Laura Gross Wrenches September 04th, 2018 - 18:01:32
A wrench is an invaluable tool for general repair and maintenance. The grip and mechanical advantage it provides enables the user to apply torque to turn nuts and bolts.
Typically, a pipe wrench is composed of an upper hook jaw and a lower heel jaw, both connected to a flat handle. The lower jaw is adjustable to the size of the metal object. Forward pressure on the handle pulls the jaws closer for ease of gripping and turning. Usually made of aluminum or steel, pipe wrenches are available in various sizes measured by the length of the handle.
The Pipe wrench Otherwise called the Stillson wrench, this wrench mostly finds use among plumbers. This tool can be very convenient to use when working in a tight spot where the need for gripping power of an adjustable wrench is most needed. The tool has rough jaws with which it can securely hold the pipe. The pipes can be fitted easily using this wrench as the jaws will help the pipe to stay in place firmly.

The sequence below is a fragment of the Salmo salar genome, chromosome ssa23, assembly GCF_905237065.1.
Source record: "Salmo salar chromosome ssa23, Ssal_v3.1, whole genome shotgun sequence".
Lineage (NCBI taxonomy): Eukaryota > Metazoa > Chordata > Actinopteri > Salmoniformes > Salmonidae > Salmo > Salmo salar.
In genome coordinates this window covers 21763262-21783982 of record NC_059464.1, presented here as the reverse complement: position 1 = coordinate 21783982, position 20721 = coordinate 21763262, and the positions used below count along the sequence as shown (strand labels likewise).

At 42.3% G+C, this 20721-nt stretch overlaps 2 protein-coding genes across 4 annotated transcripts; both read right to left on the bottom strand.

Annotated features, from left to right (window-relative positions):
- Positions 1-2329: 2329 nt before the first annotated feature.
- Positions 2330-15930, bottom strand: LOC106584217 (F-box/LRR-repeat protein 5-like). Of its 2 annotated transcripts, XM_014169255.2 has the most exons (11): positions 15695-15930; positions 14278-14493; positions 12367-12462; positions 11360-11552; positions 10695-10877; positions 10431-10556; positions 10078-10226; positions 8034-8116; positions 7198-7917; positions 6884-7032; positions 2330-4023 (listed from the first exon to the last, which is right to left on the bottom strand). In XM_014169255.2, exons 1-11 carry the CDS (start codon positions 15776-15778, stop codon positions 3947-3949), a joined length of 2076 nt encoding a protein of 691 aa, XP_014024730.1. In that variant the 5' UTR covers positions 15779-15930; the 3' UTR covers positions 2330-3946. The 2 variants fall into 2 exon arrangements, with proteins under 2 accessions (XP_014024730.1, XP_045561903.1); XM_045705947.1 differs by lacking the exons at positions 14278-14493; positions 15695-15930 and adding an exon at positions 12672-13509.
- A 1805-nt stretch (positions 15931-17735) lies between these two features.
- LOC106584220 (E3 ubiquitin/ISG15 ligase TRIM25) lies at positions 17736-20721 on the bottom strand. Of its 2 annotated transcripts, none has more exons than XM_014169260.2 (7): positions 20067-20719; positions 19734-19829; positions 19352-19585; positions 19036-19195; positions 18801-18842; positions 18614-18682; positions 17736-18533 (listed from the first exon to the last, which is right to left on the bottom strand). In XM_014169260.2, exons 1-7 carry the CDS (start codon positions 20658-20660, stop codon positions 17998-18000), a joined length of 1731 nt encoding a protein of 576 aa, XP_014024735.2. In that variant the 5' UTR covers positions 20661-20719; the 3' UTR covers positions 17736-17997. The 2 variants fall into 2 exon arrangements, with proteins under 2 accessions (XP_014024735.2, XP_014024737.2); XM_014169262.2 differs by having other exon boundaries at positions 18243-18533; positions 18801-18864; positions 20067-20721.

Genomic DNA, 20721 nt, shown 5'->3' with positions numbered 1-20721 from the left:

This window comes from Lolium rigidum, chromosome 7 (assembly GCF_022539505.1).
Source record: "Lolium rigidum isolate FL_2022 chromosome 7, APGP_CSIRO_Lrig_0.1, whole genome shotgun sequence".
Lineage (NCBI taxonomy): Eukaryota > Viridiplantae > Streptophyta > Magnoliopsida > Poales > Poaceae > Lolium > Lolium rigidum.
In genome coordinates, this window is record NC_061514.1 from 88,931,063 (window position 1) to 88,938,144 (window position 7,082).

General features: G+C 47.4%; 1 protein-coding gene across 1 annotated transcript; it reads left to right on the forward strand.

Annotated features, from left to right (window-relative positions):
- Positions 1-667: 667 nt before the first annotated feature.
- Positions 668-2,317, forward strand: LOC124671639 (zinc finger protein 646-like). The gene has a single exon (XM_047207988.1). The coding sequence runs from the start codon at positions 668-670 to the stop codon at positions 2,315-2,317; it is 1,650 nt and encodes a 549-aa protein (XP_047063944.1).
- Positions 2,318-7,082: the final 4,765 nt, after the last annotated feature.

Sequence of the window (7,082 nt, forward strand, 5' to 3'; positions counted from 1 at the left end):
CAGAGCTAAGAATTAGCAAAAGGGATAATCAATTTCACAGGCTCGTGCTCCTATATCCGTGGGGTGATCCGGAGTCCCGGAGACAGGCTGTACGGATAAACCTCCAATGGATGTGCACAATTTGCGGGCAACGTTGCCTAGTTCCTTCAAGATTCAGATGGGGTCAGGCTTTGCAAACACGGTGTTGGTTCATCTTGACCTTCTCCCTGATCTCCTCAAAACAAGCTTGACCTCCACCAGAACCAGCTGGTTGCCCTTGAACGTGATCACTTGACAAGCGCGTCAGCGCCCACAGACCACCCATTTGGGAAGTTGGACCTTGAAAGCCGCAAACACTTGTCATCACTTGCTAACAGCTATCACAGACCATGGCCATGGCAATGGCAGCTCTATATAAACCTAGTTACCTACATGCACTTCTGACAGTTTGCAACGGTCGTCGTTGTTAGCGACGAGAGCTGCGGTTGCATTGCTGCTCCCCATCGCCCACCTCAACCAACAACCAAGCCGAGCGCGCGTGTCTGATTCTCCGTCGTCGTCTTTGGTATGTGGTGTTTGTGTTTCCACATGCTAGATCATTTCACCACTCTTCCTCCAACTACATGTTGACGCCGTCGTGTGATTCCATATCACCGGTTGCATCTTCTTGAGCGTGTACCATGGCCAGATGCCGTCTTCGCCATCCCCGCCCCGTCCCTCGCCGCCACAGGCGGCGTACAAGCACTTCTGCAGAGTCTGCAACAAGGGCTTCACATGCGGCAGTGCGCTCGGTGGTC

Micrometer wrenches are pre-set to the required torque on a vernier scale. An internal spring loaded mechanism measures the torque. When the bolt is tightened to the desired torque it "clicks."
Of the two types of torque wrenches, the micrometer wrench is definitely the more accurate. Typically, they are rated as being accurate to four percent of torque set. However, this accuracy can easily be lost if the wrench is not reset to zero before storage. Beam wrenches don't have this possibility of losing their accuracy, but are less accurate right out of the box. The accuracy of these beam wrenches is typically 12 percent, but can be less on higher torque settings, especially if the operator's hand is shaking from the pressure they are applying.
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